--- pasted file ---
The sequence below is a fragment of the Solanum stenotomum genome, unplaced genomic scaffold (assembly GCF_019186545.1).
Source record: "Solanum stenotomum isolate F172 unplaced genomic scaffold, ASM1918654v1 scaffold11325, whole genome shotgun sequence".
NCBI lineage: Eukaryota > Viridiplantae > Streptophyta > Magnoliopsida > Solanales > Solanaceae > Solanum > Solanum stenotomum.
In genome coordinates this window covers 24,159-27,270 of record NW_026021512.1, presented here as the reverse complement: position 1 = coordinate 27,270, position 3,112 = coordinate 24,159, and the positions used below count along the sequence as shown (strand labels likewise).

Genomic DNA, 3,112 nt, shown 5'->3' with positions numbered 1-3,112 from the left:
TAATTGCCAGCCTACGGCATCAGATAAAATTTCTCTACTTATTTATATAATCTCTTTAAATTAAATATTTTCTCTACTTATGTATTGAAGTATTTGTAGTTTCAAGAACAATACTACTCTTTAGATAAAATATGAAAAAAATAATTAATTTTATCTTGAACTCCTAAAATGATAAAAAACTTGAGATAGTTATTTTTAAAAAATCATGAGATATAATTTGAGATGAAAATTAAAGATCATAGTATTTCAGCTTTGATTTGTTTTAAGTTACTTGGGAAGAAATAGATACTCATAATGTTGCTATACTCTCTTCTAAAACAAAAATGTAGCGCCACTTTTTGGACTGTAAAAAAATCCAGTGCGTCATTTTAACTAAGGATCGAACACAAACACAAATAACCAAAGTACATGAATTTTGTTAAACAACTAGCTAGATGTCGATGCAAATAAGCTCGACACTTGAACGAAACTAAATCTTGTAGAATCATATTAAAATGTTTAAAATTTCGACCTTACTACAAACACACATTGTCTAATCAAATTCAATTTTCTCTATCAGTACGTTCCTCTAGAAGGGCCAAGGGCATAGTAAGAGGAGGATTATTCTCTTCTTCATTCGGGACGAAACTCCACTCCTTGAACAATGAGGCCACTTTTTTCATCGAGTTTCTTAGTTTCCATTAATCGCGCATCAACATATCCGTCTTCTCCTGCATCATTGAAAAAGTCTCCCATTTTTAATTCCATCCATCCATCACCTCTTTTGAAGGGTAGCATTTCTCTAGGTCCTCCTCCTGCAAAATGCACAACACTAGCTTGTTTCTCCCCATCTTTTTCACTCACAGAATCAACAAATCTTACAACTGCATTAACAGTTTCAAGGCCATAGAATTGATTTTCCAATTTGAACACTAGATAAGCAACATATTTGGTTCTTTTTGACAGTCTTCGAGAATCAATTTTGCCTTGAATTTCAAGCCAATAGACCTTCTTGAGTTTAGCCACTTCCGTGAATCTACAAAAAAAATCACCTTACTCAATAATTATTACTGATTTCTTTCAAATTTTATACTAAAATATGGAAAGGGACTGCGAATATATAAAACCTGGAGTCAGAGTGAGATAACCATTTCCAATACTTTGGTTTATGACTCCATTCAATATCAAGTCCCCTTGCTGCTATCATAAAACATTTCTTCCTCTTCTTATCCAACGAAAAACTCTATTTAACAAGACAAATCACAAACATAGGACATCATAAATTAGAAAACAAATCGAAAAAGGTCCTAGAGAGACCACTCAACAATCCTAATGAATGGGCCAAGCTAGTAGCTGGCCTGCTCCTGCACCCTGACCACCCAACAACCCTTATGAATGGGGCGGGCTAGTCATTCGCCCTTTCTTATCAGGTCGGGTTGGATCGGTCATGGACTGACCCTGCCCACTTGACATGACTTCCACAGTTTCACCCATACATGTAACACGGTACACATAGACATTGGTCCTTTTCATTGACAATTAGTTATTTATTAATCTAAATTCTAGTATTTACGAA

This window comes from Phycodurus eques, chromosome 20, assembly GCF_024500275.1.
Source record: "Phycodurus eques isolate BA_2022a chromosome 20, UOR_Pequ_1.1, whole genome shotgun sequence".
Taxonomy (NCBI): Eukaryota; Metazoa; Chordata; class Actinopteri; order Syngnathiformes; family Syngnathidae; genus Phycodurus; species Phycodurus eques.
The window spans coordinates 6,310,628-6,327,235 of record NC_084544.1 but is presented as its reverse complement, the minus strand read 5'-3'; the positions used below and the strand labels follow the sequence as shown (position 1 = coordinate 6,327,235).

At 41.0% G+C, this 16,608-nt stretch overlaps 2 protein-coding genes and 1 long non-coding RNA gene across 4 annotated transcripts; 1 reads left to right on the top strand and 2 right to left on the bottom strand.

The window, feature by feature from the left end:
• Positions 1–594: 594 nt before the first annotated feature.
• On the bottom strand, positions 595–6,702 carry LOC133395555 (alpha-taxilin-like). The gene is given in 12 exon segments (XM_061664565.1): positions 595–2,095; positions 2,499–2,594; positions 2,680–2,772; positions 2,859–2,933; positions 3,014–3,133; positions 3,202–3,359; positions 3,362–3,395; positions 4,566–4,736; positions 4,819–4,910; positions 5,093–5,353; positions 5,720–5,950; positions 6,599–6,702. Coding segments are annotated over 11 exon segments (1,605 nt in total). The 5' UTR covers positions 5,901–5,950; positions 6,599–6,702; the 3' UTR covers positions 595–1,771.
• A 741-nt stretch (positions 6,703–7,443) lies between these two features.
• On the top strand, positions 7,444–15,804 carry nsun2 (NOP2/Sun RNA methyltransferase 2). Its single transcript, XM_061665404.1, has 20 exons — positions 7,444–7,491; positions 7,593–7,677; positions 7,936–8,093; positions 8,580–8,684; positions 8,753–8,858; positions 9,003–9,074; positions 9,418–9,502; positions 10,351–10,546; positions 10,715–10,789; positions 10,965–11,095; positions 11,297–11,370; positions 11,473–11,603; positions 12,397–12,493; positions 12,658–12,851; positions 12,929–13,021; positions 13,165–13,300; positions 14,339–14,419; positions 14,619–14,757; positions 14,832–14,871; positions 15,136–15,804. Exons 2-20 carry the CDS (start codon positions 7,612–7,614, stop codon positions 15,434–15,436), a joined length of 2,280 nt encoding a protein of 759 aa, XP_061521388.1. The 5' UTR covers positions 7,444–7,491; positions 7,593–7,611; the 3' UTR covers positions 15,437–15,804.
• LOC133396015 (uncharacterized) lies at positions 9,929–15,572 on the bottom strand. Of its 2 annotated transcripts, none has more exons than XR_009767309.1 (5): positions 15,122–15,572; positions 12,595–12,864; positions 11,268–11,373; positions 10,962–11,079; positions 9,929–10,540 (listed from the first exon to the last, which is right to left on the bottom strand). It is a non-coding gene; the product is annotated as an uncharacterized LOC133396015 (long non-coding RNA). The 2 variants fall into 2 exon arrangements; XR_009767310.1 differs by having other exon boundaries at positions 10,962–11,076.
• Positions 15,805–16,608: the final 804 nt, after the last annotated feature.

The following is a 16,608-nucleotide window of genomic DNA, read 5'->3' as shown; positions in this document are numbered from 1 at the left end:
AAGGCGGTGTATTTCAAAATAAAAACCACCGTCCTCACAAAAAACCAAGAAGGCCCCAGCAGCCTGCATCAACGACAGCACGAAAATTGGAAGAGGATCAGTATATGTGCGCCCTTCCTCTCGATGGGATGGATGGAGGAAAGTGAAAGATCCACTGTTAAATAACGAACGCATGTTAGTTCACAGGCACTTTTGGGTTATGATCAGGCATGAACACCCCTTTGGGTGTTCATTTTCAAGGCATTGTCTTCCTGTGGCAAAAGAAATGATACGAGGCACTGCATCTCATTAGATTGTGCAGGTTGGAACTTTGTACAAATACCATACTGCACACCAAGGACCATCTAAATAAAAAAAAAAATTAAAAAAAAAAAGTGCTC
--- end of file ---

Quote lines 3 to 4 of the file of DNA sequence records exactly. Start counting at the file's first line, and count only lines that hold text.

NCBI lineage: Eukaryota > Viridiplantae > Streptophyta > Magnoliopsida > Solanales > Solanaceae > Solanum > Solanum stenotomum.
In genome coordinates this window covers 24,159-27,270 of record NW_026021512.1, presented here as the reverse complement: position 1 = coordinate 27,270, position 3,112 = coordinate 24,159, and the positions used below count along the sequence as shown (strand labels likewise).